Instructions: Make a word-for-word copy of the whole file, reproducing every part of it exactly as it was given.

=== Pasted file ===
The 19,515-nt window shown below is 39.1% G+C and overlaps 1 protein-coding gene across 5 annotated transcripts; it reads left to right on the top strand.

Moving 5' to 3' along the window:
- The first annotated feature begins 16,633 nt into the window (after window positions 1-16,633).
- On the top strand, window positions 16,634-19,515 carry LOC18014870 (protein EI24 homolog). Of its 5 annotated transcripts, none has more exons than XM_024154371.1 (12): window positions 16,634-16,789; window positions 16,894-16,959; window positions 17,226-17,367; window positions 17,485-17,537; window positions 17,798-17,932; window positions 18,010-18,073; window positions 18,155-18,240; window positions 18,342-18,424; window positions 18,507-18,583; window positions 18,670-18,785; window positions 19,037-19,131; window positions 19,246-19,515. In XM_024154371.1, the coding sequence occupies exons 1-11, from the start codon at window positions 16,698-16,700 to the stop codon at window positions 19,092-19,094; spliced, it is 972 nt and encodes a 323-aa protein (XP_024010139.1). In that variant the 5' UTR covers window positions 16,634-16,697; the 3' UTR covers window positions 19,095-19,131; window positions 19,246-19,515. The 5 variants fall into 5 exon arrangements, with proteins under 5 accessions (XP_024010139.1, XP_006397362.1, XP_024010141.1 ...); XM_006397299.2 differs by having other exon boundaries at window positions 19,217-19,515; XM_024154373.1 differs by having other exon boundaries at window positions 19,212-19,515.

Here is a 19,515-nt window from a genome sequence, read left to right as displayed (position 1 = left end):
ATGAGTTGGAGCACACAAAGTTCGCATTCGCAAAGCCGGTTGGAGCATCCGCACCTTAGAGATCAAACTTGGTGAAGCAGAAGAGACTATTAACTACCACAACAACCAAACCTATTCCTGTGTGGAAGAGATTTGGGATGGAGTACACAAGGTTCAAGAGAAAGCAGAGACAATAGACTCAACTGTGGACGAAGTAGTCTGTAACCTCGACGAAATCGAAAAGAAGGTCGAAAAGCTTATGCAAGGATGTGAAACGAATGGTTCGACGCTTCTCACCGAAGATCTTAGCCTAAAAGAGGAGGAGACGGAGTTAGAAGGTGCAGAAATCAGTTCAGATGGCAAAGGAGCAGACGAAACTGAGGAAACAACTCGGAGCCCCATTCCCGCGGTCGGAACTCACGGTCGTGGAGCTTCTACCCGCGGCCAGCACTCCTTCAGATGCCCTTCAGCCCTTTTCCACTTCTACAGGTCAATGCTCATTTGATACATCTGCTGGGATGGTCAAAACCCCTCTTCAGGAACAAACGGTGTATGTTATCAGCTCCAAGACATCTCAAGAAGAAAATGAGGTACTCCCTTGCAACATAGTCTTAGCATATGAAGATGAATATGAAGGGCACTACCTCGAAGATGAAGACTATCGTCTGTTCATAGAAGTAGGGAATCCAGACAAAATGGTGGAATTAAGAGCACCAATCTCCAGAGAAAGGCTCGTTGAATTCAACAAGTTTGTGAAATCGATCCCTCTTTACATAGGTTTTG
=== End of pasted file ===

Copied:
The 19,515-nt window shown below is 39.1% G+C and overlaps 1 protein-coding gene across 5 annotated transcripts; it reads left to right on the top strand.

Moving 5' to 3' along the window:
- The first annotated feature begins 16,633 nt into the window (after window positions 1-16,633).
- On the top strand, window positions 16,634-19,515 carry LOC18014870 (protein EI24 homolog). Of its 5 annotated transcripts, none has more exons than XM_024154371.1 (12): window positions 16,634-16,789; window positions 16,894-16,959; window positions 17,226-17,367; window positions 17,485-17,537; window positions 17,798-17,932; window positions 18,010-18,073; window positions 18,155-18,240; window positions 18,342-18,424; window positions 18,507-18,583; window positions 18,670-18,785; window positions 19,037-19,131; window positions 19,246-19,515. In XM_024154371.1, the coding sequence occupies exons 1-11, from the start codon at window positions 16,698-16,700 to the stop codon at window positions 19,092-19,094; spliced, it is 972 nt and encodes a 323-aa protein (XP_024010139.1). In that variant the 5' UTR covers window positions 16,634-16,697; the 3' UTR covers window positions 19,095-19,131; window positions 19,246-19,515. The 5 variants fall into 5 exon arrangements, with proteins under 5 accessions (XP_024010139.1, XP_006397362.1, XP_024010141.1 ...); XM_006397299.2 differs by having other exon boundaries at window positions 19,217-19,515; XM_024154373.1 differs by having other exon boundaries at window positions 19,212-19,515.

Here is a 19,515-nt window from a genome sequence, read left to right as displayed (position 1 = left end):
ATGAGTTGGAGCACACAAAGTTCGCATTCGCAAAGCCGGTTGGAGCATCCGCACCTTAGAGATCAAACTTGGTGAAGCAGAAGAGACTATTAACTACCACAACAACCAAACCTATTCCTGTGTGGAAGAGATTTGGGATGGAGTACACAAGGTTCAAGAGAAAGCAGAGACAATAGACTCAACTGTGGACGAAGTAGTCTGTAACCTCGACGAAATCGAAAAGAAGGTCGAAAAGCTTATGCAAGGATGTGAAACGAATGGTTCGACGCTTCTCACCGAAGATCTTAGCCTAAAAGAGGAGGAGACGGAGTTAGAAGGTGCAGAAATCAGTTCAGATGGCAAAGGAGCAGACGAAACTGAGGAAACAACTCGGAGCCCCATTCCCGCGGTCGGAACTCACGGTCGTGGAGCTTCTACCCGCGGCCAGCACTCCTTCAGATGCCCTTCAGCCCTTTTCCACTTCTACAGGTCAATGCTCATTTGATACATCTGCTGGGATGGTCAAAACCCCTCTTCAGGAACAAACGGTGTATGTTATCAGCTCCAAGACATCTCAAGAAGAAAATGAGGTACTCCCTTGCAACATAGTCTTAGCATATGAAGATGAATATGAAGGGCACTACCTCGAAGATGAAGACTATCGTCTGTTCATAGAAGTAGGGAATCCAGACAAAATGGTGGAATTAAGAGCACCAATCTCCAGAGAAAGGCTCGTTGAATTCAACAAGTTTGTGAAATCGATCCCTCTTTACATAGGTTTTG